Sunday, May 8, 2016

Review: Just Mercy by Bryan Stevenson

Title: Just Mercy: A Story of Justice and Redemption
Author: Bryan Stevenson
Year Published: 2015

Genre: Adult non-fiction
Pages: 318 plus notes and index
Rating: 5 out of 5

Location (my 2016 Google Reading map)USA (Alabama)

FTC Disclosure: I bought this book with my own money

Summary (from the back of the book):
 Bryan Stevenson was a gifted young attorney when he founded the Equity Justice Initiative, a legal practice dedicated to defending the poor, the wrongly condemned, and those trapped in the furthest reaches of our criminal justice system. One of his first cases was that of Walter McMillan, a young man sentenced to die for a notorious murder he didn't commit. the case drew Stevenson into a tangle of conspiracy, political machination, and legal brinkmanship--and transformed his understanding of mercy and justice forever.

Review: This book is so many things: inspiring, frustrating, anger-provoking, and hopeful. This book was the recent "Santa Barbara Reads" choice and now I am kicking myself for not going to hear the author speak when he was in town a few weeks ago.

This is the story of Bryan Stevenson's experiences working as a lawyer in Alabama from the late 1980s to the present. He takes on mostly death row cases, men, women, and children (yes, children) who have been either wrongly accused or who should not be sentenced to death (mental impairments, their age or circumstances). He certainly doesn't win all his cases and many of his clients were executed by the State of Alabama. However, reading about the cases, the attitudes of judges, lawyers, DAs, and the public is fascinating and frustrating.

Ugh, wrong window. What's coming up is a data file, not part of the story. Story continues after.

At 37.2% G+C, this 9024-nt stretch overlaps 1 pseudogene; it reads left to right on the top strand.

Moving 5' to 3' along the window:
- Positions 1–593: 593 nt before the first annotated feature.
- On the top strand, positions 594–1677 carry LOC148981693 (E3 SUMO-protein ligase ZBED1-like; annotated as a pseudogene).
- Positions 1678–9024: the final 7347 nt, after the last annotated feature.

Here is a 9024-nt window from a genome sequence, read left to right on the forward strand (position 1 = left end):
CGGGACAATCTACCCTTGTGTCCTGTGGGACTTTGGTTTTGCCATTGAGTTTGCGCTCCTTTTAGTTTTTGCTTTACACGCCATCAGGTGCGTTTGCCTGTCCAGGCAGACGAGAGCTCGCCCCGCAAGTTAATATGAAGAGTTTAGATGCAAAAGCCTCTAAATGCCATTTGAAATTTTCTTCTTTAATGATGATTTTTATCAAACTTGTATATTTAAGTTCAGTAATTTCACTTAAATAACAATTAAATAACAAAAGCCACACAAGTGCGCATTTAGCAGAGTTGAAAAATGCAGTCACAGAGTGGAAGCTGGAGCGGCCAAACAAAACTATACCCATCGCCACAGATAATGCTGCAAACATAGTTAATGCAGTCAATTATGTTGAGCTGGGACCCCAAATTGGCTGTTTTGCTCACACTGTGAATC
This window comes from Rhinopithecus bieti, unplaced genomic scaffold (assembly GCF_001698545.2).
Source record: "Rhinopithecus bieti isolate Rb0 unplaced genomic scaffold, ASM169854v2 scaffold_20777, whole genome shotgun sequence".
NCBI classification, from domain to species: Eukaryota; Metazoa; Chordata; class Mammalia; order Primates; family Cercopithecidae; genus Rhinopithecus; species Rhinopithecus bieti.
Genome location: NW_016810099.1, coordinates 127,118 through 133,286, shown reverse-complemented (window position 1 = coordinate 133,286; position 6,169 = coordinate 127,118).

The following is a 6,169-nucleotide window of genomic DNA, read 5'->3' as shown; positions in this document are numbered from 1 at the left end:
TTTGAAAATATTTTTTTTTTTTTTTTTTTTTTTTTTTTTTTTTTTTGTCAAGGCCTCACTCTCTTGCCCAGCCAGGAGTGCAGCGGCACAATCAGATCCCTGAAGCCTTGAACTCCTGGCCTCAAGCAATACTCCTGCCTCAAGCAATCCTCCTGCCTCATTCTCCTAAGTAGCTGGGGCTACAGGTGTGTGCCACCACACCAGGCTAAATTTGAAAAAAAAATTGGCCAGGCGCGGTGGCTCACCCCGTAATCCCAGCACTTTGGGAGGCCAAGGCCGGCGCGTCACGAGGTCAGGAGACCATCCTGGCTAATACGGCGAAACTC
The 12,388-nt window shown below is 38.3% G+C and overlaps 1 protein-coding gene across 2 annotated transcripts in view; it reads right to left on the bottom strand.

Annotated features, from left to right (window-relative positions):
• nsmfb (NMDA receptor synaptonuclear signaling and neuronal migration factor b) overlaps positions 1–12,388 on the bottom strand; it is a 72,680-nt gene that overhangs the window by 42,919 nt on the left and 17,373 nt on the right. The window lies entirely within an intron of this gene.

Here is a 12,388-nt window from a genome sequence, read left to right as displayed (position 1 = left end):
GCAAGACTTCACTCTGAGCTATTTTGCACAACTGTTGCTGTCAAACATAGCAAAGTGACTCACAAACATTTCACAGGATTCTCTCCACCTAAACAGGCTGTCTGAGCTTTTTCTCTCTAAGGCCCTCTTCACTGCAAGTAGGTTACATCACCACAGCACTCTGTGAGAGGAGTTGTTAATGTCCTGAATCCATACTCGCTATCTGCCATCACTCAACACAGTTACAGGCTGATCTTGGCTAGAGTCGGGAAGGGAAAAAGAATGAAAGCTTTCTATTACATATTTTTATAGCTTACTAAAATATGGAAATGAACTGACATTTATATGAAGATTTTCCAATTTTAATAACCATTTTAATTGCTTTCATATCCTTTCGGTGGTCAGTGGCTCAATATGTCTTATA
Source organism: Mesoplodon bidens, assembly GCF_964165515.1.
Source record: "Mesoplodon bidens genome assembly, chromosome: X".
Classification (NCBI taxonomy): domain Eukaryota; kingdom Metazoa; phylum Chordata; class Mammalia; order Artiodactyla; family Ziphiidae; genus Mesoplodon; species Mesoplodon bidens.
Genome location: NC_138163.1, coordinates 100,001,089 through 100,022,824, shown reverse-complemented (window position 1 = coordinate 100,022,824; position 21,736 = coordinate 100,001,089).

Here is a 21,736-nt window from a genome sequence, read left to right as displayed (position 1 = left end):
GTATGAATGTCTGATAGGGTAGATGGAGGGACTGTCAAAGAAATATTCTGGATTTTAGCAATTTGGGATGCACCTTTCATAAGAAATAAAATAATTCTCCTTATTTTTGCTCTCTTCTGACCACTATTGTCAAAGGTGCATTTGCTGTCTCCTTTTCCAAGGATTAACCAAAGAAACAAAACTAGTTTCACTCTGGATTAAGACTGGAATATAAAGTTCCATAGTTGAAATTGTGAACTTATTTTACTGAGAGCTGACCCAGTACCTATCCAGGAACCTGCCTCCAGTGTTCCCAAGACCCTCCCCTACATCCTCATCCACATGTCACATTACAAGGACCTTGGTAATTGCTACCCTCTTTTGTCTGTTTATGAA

How can people be so cruel? As someone who is against the death penalty in all cases, to read about innocent people who are on death row is difficult. To read of executions done on a 1930s electric chair (the chair was made of wood, for goodness sakes) is horrifying. Then to realize there are people out there working day and night to try to fix the wrongs is inspiring. What I try to take from books like this is that there are good people out there, fighting to right the wrongs. Too bad they have to work so hard for so little. That just seems wrong.



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